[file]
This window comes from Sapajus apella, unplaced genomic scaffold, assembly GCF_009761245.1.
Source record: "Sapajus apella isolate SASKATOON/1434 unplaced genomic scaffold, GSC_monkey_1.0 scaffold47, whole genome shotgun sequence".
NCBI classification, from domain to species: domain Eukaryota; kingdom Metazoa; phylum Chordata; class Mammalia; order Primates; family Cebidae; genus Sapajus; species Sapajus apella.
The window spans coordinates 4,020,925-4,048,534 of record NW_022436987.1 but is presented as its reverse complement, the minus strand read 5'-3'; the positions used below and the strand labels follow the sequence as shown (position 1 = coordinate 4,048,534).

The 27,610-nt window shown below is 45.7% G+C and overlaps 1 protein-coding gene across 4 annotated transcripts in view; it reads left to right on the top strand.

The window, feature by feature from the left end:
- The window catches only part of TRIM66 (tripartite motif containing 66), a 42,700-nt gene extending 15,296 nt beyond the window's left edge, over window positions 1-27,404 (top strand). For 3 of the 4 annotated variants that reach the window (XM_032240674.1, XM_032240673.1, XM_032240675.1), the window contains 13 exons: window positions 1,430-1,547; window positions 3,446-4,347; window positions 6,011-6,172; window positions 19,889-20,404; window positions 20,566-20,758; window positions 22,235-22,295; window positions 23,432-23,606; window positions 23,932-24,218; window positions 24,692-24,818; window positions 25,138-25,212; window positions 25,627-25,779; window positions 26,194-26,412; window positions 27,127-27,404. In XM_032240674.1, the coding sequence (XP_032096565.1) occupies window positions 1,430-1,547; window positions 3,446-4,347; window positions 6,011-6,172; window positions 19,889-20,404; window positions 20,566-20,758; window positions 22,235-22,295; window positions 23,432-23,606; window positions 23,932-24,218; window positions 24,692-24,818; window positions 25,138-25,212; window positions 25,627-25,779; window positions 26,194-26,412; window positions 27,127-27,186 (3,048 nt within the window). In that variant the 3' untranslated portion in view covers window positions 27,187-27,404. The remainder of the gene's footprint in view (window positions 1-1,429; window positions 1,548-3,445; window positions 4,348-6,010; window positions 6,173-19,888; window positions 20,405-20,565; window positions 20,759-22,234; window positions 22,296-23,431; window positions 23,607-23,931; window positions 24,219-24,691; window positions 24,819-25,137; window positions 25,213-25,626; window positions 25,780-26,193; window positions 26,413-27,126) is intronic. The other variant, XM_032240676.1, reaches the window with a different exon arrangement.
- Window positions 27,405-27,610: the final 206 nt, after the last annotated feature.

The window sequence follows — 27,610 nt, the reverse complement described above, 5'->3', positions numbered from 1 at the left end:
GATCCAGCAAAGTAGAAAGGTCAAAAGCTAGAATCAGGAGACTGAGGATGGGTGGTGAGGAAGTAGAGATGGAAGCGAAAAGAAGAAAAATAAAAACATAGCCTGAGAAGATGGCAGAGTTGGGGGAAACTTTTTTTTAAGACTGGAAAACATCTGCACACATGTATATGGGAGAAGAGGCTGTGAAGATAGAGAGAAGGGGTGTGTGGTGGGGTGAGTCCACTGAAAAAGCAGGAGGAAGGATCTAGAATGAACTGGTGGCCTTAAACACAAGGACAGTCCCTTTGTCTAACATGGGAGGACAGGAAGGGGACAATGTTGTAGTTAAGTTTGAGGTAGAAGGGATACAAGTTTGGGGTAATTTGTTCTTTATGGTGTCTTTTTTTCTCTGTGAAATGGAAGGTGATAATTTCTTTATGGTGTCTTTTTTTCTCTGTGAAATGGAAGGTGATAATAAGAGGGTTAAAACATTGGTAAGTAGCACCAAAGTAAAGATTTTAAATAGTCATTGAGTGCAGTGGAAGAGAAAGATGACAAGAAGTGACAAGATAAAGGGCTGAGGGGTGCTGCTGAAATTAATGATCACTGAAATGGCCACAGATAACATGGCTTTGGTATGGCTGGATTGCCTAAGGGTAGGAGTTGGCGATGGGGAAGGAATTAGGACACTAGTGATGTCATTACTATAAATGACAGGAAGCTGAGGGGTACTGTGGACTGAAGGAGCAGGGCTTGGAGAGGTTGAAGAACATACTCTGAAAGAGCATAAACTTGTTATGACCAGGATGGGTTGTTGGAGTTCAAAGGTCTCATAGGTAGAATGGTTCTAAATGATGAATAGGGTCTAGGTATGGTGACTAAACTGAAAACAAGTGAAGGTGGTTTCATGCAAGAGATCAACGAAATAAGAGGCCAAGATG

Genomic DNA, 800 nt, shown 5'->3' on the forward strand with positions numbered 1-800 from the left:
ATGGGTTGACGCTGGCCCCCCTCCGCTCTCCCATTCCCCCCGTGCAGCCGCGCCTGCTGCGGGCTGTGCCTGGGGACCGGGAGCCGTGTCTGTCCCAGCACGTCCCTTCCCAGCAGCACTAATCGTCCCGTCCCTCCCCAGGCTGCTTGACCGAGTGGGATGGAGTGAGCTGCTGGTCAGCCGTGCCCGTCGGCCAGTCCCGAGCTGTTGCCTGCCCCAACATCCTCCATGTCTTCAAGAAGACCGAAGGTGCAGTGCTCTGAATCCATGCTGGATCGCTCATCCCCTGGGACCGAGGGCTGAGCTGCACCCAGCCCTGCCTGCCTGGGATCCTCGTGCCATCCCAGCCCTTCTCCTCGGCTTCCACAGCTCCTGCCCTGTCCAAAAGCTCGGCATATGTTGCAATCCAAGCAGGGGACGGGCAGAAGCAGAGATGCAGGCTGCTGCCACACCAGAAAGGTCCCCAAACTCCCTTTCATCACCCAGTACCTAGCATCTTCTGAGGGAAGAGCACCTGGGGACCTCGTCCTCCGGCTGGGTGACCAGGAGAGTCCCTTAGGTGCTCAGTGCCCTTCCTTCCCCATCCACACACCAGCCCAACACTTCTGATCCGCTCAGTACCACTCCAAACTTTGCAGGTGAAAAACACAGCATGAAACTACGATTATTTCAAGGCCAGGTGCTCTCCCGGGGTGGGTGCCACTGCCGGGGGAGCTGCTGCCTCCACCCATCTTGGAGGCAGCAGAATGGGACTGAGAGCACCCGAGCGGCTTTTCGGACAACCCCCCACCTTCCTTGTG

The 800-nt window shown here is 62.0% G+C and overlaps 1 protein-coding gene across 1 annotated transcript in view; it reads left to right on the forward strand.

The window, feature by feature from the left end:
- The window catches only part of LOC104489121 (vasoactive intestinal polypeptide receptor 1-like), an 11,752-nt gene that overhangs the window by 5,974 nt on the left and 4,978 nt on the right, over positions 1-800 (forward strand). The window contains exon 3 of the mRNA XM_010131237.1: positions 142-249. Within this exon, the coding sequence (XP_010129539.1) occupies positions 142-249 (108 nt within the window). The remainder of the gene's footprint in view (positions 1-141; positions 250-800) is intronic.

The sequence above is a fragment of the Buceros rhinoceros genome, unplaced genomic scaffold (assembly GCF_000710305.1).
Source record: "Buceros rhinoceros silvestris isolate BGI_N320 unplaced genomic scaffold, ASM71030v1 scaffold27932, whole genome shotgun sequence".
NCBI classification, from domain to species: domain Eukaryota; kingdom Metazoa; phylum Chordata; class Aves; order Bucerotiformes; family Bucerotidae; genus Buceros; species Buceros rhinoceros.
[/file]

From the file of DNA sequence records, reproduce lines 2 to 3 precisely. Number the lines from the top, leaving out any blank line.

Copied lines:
Source record: "Sapajus apella isolate SASKATOON/1434 unplaced genomic scaffold, GSC_monkey_1.0 scaffold47, whole genome shotgun sequence".
NCBI classification, from domain to species: domain Eukaryota; kingdom Metazoa; phylum Chordata; class Mammalia; order Primates; family Cebidae; genus Sapajus; species Sapajus apella.